The Moses Rowan House
Sunny Dell Road
New Garden Township
Chester County, Pennsylvania
van den Hurk
for Historic Architecture and Design
University of Delaware
New Garden Historical Commission
Located just south
of the Gap & Newport Turnpike (PA 41) on the east side of Sunny Dell Road, the
Rowan House is a good example of how architectural trends and changes in
domestic sensibilities shaped late colonial architecture in this part of
southeastern Pennsylvania. The Rowan House does not stand alone in this matter,
but reflects sentiments which were prevalent in New Garden Township during this
period and are seen in the Freed-Hoopes-Wilson-Brown House (begun circa
1735-50, demolished 2003) on Southwood Road and the Miller-Reynolds House
(begun prior to 1770) on Penn Green Road. The Rowan house as we see it today
has a simple rectangular plan with a cross gable roof; the latter was added
towards the end of the nineteenth century giving it a more Victorian
appearance. To arrive at this point, however, the building went through various
stages that reflect both advances made in domestic engineering as well as
changes in architectural taste. Architectural evidence points towards three
major periods of construction dating between the 1770s and the 1830s. Based on
archival evidence and a datestone in the north elevation of the house, Moses
Rowan built the oldest surviving section of the house around 1770.
The house Moses Rowan built stands on land, which was part
of John Wiley's 200-acre Penn Grant of 1713. Wiley held the land for only
a decade, selling it to John and Nehemiah Hutton who in turn sold it in 1741 to
Nathaniel Jenkins, a Philadelphia
storekeeper. Apparently, the 200-acres were an investment property for
Jenkins. His widow, Jane Jenkins, advertised the farm for sale in 1761,
but it did not sell until 1770 when Moses Rowan purchased it from her estate at
sheriff's sale. At the time of the sale, which occurred in Isaac Allen's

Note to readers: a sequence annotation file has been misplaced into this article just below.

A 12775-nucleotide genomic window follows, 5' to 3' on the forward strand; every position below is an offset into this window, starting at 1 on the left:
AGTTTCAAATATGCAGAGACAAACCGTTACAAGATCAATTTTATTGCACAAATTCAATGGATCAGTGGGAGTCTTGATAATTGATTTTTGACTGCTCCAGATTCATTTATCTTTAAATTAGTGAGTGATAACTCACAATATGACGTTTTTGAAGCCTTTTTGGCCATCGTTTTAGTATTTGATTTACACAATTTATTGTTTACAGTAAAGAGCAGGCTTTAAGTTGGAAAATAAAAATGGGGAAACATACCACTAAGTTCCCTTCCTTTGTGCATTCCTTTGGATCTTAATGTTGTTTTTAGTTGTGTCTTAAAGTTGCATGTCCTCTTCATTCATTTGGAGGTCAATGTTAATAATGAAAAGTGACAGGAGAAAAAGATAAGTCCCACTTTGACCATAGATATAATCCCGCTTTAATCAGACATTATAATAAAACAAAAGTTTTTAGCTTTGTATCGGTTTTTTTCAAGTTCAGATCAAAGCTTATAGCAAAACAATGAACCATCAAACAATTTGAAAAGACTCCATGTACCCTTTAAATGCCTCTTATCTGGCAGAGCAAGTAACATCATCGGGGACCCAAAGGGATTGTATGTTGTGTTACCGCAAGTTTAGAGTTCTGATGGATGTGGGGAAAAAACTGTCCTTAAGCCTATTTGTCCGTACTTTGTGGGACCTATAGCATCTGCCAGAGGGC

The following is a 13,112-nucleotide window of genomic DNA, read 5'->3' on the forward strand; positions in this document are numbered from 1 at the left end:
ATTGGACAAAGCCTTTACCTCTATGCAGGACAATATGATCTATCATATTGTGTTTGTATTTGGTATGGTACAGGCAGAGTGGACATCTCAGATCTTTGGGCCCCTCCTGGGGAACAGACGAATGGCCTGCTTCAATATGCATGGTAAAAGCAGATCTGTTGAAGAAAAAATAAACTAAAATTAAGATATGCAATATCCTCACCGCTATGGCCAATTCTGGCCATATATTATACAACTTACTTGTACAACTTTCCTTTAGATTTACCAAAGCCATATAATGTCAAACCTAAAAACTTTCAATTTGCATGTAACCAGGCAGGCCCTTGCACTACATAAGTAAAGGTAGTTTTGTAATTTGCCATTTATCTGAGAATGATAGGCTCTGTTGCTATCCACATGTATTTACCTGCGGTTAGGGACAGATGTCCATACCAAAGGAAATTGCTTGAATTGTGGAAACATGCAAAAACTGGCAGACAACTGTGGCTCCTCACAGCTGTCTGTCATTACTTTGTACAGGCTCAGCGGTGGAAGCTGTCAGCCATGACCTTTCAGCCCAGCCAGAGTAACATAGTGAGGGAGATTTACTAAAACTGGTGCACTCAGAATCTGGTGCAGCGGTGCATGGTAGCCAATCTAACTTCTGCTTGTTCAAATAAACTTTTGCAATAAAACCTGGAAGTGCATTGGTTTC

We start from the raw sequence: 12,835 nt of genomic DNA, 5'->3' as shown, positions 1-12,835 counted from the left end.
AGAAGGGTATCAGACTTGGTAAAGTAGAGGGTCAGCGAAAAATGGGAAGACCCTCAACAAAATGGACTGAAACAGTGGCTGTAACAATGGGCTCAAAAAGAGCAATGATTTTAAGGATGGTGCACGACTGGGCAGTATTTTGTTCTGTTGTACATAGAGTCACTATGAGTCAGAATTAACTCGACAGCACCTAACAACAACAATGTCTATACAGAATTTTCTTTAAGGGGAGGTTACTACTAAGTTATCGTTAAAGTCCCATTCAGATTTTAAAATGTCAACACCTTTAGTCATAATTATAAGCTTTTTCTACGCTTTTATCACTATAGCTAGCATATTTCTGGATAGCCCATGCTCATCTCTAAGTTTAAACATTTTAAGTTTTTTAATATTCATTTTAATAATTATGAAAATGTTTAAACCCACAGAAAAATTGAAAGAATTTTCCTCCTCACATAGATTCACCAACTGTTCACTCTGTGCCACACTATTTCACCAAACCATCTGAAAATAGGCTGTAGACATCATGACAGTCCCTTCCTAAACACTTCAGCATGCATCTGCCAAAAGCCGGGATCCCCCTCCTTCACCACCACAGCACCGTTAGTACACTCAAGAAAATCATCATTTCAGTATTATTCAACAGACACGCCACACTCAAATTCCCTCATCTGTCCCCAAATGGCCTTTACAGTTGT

tavern, Jane Jenkins and her son, James, were listed as residents late of Philadelphia.
To account for the years between 1761 when Jane Jenkins first advertised the
farm for sale and the 1770 date of the sheriff's sale, we need to look at the
Jenkins' farm neighbor to the south, William Rowan. It appears that William
Rowan and his son, James, were renting the Jenkins property with the hope that
James might purchase it. To that end, James enlisted his younger brother,
Moses, a ship joiner living in Philadelphia,
to build a stone house to either adjoin or replace the "square log
house" on the property. However, before James could consummate the
purchase, he died, making his brother, Moses, his heir. Apparently, Moses
completed the house, placing a date stone with "M R" and "1770" on the north
side. Moses Rowan married Hannah Jackson in this year. She was the sister of the
clock maker, Isaac Jackson.
The initials of Moses Rowan appear in
this datestone on the north elevation.
Gazette notice of March 19,
1761 describes the property of Jane Jenkins of Philadelphia,
in New Garden Township.
One of the parcels she owned contained a "good square log house." The term
"square" does not refer to the shape of the footprint of the building, but to
the fact that the logs themselves had been hewn. There is no surviving evidence
for this log house, but this could have been the earliest dwelling to have
occupied the current site. The oldest surviving part of the building most
likely came within a decade of the log house. A date stone on the north
elevation of this block bears the initials "M R" and the date "1770." These
initials most likely refer to Moses Rowen, but interestingly enough Moses did
not take possession of the property until 1774.
Period 1 -
First Floor Configuration A
possible configuration, the cooking fireplace was separated from the bake oven
in the southeast corner by a jamb.
Period 1 -
First Floor Configuration B
possible configuration, the bake oven would have been incorporated into a large
"IA" on south elevation
"SM" on west gable-end
"IE"(?) on west gable-end
Initials appear in places in the
period I stonework
The period I house
consisted of a two-story stone dwelling with an interior chimneystack on the west
gable end. Two bays divided the south elevation on both the first and second
floor. A door located in the eastern half of the south elevation gave entry to
the side passage which ran the depth of the building and also had a door at the
northern end. The door in the east gable end could be contemporary with first
period of construction and could have connected the stone section of the house
to the original log section. A straight flight of stairs located along the east
gable wall led to the second floor. At the north end of the stairs a flight of
stairs led to the cellar. The cellar only extended a little more than thirteen
feet west from the east gable wall. This cellar could have been reached via an
exterior bulkhead entrance on the south side of the house. The ceiling joists
were hewn and whitewashed and the walls are coated with a thin layer of white
stucco. Two niches located in the cellar walls provided extra storage space.